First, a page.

The United Nations said it was starting consultations in Sudan on Monday to salvage the country’s move to democracy after a military coup.
U.N. officials were contracting parties to look for a way forward, and the army had raised no objections to the initiative, U.N. special representative Volker Perthes told reporters. “We want to move quickly,” he said.
The U.N. plan amounts to the only substantial effort to resolve the political crisis.
In October, the military takeover wrecked a power-sharing arrangement with civilian leaders that was meant to pave the way to elections after the overthrow of leader Omar al-Bashir in 2019.
The coup also halted a Western-backed opening up of the economy after decades of isolation and sanctions.
Protesters have regularly taken to the streets demanding civilian rule, and medics aligned with the protest movement say more than 60 people have died in clashes with security services.
“I do hope that these consultations can become something like a confidence-building measure and would help to at least reduce the violence,” Perthes said.
Protest groups and the political parties ousted by the coup have refused to negotiate directly with the military.
So the United Nations would start by approaching groups individually, hoping to move to a second phase of direct or indirect negotiations, Perthes said.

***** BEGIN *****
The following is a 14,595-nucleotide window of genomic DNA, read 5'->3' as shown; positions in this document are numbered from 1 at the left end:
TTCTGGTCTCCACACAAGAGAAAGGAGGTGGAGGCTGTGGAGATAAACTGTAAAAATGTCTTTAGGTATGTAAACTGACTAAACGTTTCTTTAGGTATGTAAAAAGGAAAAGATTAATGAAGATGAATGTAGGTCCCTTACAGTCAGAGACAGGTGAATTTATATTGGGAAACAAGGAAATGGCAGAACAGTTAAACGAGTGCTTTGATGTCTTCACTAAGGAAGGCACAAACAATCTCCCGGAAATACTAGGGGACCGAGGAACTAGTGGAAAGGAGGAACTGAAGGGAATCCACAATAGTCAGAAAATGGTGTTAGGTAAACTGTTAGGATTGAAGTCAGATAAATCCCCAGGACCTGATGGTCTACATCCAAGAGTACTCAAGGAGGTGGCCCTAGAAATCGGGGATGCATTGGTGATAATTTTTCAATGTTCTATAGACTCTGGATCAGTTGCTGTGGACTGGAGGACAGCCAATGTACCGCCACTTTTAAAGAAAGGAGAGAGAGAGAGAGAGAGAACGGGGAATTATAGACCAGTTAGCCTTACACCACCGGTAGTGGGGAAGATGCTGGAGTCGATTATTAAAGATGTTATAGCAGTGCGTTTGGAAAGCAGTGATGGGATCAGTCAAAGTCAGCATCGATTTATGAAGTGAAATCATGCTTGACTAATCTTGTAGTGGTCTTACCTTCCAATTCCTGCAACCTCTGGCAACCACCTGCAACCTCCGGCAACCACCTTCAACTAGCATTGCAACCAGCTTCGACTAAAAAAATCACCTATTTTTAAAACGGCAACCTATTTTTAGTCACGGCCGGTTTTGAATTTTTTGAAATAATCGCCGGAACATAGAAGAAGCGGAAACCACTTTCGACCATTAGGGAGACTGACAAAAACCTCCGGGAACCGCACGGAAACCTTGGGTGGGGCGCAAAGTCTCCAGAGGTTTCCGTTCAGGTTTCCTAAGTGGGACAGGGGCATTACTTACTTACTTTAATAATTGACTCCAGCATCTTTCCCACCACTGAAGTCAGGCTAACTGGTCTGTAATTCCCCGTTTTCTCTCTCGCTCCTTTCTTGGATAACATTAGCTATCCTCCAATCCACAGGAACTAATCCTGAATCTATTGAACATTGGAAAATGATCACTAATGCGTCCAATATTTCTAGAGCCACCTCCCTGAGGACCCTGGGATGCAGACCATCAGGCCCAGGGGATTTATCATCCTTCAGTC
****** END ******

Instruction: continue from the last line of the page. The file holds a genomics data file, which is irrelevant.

The first sessions on Monday afternoon would involve civil society groups. “We will have every day a mix of stakeholders we are talking to,” he said.
U.N. officials have asked the groups to present their visions for a way forward, to produce a consensus on points of agreement and disagreement after talks.
In a statement late on Monday, the military-led Sovereign Council welcomed the initiative and called on the inclusion of the African Union.
Perthes said that only Bashir’s former ruling party and the Sudanese Communist Party had rejected the initiative outright.
He said it would be tricky to set a timeframe for concluding talks and starting negotiations and that if one or two more weeks were needed, hard deadlines would not be imposed. “Time is precious, we know that. There’s a lot of pressure on the situation in Sudan and on us.”
Unless a new course for the transition and a path to credible elections is found, Sudan’s economic plight could worsen and instability could spread inside and outside its borders, analysts and diplomats say.
Perthes told Reuters he would find ways to make use of offers of support from international players, including the United States and Saudi Arabia, both key donors, and that others, including European states and Kenya, had also offered backing.
“The U.S., the Saudis, and a couple of others are very heavily involved; they helped in developing some ideas,” he said.